Over the past few months, there have been a few articles and studies published that examine the chief obstacles to enterprise innovation. One of the best articles was written by business strategy expert Gary Hamel for The Wall St. Journal. Although Hamel's article predominantly focused on which companies are particularly innovative and why, he did devote a section to what he cites as the top seven limits to organizational innovation, including:
-Few, if any, employees have been trained as business innovators
There's an article in guardian.co.uk which discusses how FDM Group, an IT services provider in the U.K., plans to double its graduate recruitment in 2011 and add 1,000 new jobs to help tackle IT graduate unemployment.
Here's how it works: successful applicants receive 12 weeks of training, then spend two years working for one of FDM's clients worldwide, including companies such as Bank of America, UBS, HSBC and BSkyB. With a 16 percent unemployment rate among IT graduates in the U.K., it's hardly surprising that FDM received over 20,000 applications for 500 openings to its Academy Programme in 2010.
I read an interesting blog about how the emergence of cloud computing may result in a wide range of new titles and responsibilities. I'll touch on some of those that were listed and include a few that I see emerging as well.
One such role/title that's cropped up is CTO of Cloud Computing, a designation that's held by Lewis Tucker at Cisco, according to a recent Fortune article. Tucker describes his role as one where he has "to make sure that (cloud) disruption happens in a very positive way - that we can use it as an opportunity."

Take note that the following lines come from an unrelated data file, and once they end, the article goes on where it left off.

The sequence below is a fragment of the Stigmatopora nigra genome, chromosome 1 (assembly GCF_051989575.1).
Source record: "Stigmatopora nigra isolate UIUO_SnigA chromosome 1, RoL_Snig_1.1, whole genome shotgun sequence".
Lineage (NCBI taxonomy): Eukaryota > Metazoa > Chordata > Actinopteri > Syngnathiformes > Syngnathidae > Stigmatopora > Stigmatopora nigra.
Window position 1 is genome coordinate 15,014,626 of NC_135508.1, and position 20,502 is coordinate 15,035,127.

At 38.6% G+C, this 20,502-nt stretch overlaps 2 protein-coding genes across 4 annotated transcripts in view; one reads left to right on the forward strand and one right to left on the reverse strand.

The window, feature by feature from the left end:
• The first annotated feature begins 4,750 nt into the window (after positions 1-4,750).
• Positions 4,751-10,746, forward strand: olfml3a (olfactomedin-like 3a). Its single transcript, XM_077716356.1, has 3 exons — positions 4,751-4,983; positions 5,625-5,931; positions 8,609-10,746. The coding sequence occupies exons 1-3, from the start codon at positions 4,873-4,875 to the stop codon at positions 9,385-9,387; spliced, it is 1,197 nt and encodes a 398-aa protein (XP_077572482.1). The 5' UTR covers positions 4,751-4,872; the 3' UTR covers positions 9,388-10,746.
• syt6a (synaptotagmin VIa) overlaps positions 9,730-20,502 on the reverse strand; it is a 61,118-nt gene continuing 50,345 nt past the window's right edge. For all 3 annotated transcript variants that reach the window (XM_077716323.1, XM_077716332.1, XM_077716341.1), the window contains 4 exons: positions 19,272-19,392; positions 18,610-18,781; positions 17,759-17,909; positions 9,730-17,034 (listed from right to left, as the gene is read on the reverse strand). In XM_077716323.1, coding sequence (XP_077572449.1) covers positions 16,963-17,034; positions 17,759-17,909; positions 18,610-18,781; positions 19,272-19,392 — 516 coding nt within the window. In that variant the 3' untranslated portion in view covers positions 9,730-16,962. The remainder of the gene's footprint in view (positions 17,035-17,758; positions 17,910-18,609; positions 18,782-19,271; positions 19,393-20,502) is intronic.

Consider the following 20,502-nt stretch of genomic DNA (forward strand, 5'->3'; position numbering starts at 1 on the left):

On Dec. 9, the Obama administration releasedan ambitious 25-point IT management reform plan. The strategy, announced by Federal CIO Vivek Kundra, is aimed at eliminating wasteful spending, streamlining the IT footprint of the federal government, shifting to a "Cloud First" policy and designing 21st century career path programs for at least some federal IT workers.
For instance, the plan includes efforts to either fix or scrap underperforming IT projects over the next 18 months. The government also plans to eliminate at least 800 data centers by 2015.
China is on pace to become the world's most important source for innovation by 2020, overtaking both the U.S. and Japan, according to a public opinion survey conducted by drugmaker AstraZeneca that will be released next week.
According to the survey results, which were pre-released earlier this week, the U.S. is currently viewed as the world's most innovative country, according to 30 percent of the 6,000 people who were polled, followed by Japan with 25 percent and China at 14 percent.
Companies have been getting a lot more serious about investing resources in innovation as CEOs push to generate new revenue streams in a sluggish economy. As they do, a growing number of companies such as Harley-Davidson, Motorola and Xerox have set up cross-functional innovation teams to brainstorm on breakthrough ideas to support different areas within the organization. More on that later.
First, how important is it to have a single senior business executive to spearhead innovation within the organization? To that end, which executive should it be? The CIO? CMO? COO? The answer to this depends on a few factors, including the industry the company is in, the culture of the organization and the person who's best suited for that role.